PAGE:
Taiwan Science Complex

Our proposal for the Centers for Disease Control develop a response to a wide range of functional requirements by expressing the scientific nature of disease, its physical and conceptual structures, and the research methodologies used to understand disease.

Four linear buildings provide increased surface area for day lighting almost all program spaces.  Sun screens and high performance glazing moderate heat gain.  The first two levels house primarily administrative, public service and emergency functions.  Four towers emerge from each linear building to house increasing critical or toxic lab functions.  Service cores centralize vertical circulation, mechanical chases, restrooms and emergency exhaust systems.  From the main entry at the southeast corner, a large foyer welcomes the public.  A grand stair leads to the auditorium level.  Parking is placed in two below-grade levels, allowing access to the lower level auditorium and ground level foyer.  At ground level, the outward flaring of the tall screen to the south acts as a vertical gateway as the entry becomes an extension of the greenway path.

At the interactive, symbolic, expressive core of the project is a circulation screen bridging the long south east edge of the site.  This screening element binds a horizontally and vertically weaving circulation spine, filtering and controlling degrees of public and private access.  Visitors coming to the Center will be crucial to its success.  From private companies, to the academic community and general public, various degrees of access will be allowed.  More importantly, the screen and corridors which branch off form an intriguing path to be explored and, instill a sense of transparency to the work at the complex.    At key moments, corridor paths penetrate the cell wall of the linear buildings to allow deeper views into specified labs at different levels.  As per the program, the public journey culminates in a view of the  BSL-3 lab at the top of a tower.  At the same time, scientists and administrators are able to control degrees of access into the deep layout perpendicular to the main passages as well as enjoy informal meetings and breaks at the peripheral screen spaces.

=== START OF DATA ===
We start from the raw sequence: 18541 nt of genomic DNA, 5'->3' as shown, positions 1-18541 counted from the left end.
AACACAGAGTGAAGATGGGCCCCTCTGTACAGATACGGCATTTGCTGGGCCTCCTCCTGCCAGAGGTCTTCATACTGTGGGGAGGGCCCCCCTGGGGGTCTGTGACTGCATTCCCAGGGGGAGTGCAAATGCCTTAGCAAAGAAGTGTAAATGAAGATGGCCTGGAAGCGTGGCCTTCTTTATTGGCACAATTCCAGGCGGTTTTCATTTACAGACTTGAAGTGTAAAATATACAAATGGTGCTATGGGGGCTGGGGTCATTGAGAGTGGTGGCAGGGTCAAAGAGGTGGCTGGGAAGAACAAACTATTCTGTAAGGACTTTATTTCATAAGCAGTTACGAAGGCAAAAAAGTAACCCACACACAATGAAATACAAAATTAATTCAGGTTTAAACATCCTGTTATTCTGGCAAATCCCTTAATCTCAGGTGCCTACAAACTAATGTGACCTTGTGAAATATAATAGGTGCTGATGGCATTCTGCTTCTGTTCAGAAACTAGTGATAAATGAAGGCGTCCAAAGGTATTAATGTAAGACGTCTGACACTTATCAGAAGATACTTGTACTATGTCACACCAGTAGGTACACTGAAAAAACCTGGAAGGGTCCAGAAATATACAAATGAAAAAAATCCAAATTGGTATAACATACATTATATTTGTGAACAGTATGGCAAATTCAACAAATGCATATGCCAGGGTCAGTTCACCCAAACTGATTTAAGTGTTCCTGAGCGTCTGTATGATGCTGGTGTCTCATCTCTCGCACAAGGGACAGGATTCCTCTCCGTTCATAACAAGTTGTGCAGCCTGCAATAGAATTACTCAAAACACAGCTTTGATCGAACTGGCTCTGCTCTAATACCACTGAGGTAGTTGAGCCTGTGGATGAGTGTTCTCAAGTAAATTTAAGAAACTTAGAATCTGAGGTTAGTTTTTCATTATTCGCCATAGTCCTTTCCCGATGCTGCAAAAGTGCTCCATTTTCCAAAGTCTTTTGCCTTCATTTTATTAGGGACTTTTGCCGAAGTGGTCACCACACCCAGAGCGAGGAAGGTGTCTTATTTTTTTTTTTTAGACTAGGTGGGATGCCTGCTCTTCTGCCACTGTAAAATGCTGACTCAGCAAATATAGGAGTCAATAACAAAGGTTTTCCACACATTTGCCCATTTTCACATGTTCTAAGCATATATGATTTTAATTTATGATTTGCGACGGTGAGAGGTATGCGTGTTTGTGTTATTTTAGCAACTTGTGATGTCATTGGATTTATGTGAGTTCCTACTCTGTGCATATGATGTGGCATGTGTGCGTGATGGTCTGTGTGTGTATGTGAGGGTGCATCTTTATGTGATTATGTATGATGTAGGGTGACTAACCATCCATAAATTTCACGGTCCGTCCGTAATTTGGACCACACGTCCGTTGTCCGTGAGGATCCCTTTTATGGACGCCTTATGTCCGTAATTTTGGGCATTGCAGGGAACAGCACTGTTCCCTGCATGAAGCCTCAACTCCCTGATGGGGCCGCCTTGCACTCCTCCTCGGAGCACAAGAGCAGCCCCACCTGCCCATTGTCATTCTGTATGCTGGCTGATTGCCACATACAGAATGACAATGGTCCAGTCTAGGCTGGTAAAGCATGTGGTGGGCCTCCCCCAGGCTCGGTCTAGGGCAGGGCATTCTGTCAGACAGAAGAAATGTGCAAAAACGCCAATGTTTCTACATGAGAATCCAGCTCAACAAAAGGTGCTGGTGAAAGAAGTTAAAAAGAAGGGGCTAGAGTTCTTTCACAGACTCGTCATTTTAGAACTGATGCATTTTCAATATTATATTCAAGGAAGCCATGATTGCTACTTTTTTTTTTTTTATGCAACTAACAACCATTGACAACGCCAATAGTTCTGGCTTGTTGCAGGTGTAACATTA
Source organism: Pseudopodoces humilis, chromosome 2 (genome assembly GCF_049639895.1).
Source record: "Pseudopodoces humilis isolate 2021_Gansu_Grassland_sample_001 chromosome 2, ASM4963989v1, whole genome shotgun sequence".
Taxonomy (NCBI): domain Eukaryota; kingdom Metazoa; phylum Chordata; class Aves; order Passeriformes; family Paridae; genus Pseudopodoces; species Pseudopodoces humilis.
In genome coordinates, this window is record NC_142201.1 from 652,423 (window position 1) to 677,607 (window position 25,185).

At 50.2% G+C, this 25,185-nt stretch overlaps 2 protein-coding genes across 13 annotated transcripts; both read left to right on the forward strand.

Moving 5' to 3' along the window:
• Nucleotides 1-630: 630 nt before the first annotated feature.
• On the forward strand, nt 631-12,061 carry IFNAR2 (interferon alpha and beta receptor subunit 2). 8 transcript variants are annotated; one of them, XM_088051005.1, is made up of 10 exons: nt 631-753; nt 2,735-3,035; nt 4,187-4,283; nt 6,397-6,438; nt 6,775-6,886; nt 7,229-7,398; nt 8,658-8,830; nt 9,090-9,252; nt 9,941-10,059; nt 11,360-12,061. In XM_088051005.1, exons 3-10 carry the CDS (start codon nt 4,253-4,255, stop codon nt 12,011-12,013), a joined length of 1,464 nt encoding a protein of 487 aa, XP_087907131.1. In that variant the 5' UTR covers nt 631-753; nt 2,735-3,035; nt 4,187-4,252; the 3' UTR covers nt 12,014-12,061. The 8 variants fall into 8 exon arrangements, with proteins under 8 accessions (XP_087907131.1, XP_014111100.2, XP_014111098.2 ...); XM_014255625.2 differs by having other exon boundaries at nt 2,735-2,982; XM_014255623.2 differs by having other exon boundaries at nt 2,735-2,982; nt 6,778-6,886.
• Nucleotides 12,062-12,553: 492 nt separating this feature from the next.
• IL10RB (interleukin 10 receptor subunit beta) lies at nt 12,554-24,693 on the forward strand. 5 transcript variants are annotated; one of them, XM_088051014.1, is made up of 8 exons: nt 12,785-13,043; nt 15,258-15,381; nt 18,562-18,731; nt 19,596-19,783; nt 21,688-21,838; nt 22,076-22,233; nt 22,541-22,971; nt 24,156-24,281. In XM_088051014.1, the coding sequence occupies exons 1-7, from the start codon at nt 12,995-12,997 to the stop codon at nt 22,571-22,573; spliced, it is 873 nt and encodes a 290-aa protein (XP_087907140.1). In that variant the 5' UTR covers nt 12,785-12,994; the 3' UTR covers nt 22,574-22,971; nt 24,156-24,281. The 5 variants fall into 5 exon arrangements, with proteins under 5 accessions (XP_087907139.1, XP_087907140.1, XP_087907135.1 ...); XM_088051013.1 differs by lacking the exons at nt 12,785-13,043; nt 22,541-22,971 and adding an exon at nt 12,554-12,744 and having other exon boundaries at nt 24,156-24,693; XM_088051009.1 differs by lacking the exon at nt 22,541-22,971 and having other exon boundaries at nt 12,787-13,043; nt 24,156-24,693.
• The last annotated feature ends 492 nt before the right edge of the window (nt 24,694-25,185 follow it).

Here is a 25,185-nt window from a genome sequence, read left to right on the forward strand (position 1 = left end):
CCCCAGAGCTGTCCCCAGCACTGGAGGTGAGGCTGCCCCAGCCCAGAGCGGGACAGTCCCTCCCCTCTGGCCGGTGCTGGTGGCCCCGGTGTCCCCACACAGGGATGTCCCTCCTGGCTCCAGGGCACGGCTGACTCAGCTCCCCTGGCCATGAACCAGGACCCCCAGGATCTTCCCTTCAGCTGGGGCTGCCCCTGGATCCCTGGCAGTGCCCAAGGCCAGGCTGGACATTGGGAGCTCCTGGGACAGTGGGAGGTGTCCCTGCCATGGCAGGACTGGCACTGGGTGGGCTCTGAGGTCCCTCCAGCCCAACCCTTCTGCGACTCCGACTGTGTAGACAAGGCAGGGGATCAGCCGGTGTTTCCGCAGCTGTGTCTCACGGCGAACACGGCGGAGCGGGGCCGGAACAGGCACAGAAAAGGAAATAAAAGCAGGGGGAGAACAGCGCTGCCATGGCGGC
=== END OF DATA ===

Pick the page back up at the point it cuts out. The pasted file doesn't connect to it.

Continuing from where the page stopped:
Four types of screen modules , (A, T, C, & G), containing varying densities of evenly staggered hole patterns, varying in depth and interval express layers of function, circulation, public and private.  The screens are made of bamboo plywood; inexpensive, highly sustainable and wonderfully tactile.  The outer layer is a graceful curtain wall.  Large openings in the long screen provide outdoor terraces and views to the mountains beyond.  They also reveal the color coded ceramic interior panels which replace the cement boards when the linear buildings come under the cover and, adjacent to, the screen.  The colors express the range and interweaving of program.  Autos driving on the parkway and, pedestrians in the green belt coming from the train station or from the campus to the east, will see the tall, folded plates of bamboo behind the glass curtain wall.  The large apertures then reveal the dense, complex and open nature of the work being done inside.